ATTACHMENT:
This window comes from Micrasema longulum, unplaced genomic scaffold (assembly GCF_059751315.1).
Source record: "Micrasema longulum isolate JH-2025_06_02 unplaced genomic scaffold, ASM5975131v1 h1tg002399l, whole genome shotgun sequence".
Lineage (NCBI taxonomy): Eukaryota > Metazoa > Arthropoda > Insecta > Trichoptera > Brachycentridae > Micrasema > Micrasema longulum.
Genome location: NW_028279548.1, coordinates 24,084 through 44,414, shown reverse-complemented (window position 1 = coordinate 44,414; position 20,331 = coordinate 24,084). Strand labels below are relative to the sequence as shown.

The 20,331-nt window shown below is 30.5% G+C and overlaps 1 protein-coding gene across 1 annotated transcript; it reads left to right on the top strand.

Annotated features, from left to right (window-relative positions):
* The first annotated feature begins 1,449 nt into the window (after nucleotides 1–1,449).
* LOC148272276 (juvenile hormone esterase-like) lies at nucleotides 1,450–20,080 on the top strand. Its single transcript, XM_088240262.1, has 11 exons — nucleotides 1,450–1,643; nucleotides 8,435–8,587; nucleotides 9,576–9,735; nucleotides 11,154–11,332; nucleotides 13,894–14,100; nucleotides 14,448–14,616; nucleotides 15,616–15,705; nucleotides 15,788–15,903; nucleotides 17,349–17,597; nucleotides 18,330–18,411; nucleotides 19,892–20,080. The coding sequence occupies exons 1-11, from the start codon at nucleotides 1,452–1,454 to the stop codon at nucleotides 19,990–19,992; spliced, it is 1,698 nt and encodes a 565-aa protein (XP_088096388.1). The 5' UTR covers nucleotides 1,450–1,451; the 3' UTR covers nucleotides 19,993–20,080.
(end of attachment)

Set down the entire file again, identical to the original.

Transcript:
This window comes from Micrasema longulum, unplaced genomic scaffold (assembly GCF_059751315.1).
Source record: "Micrasema longulum isolate JH-2025_06_02 unplaced genomic scaffold, ASM5975131v1 h1tg002399l, whole genome shotgun sequence".
Lineage (NCBI taxonomy): Eukaryota > Metazoa > Arthropoda > Insecta > Trichoptera > Brachycentridae > Micrasema > Micrasema longulum.
Genome location: NW_028279548.1, coordinates 24,084 through 44,414, shown reverse-complemented (window position 1 = coordinate 44,414; position 20,331 = coordinate 24,084). Strand labels below are relative to the sequence as shown.

The 20,331-nt window shown below is 30.5% G+C and overlaps 1 protein-coding gene across 1 annotated transcript; it reads left to right on the top strand.

Annotated features, from left to right (window-relative positions):
* The first annotated feature begins 1,449 nt into the window (after nucleotides 1–1,449).
* LOC148272276 (juvenile hormone esterase-like) lies at nucleotides 1,450–20,080 on the top strand. Its single transcript, XM_088240262.1, has 11 exons — nucleotides 1,450–1,643; nucleotides 8,435–8,587; nucleotides 9,576–9,735; nucleotides 11,154–11,332; nucleotides 13,894–14,100; nucleotides 14,448–14,616; nucleotides 15,616–15,705; nucleotides 15,788–15,903; nucleotides 17,349–17,597; nucleotides 18,330–18,411; nucleotides 19,892–20,080. The coding sequence occupies exons 1-11, from the start codon at nucleotides 1,452–1,454 to the stop codon at nucleotides 19,990–19,992; spliced, it is 1,698 nt and encodes a 565-aa protein (XP_088096388.1). The 5' UTR covers nucleotides 1,450–1,451; the 3' UTR covers nucleotides 19,993–20,080.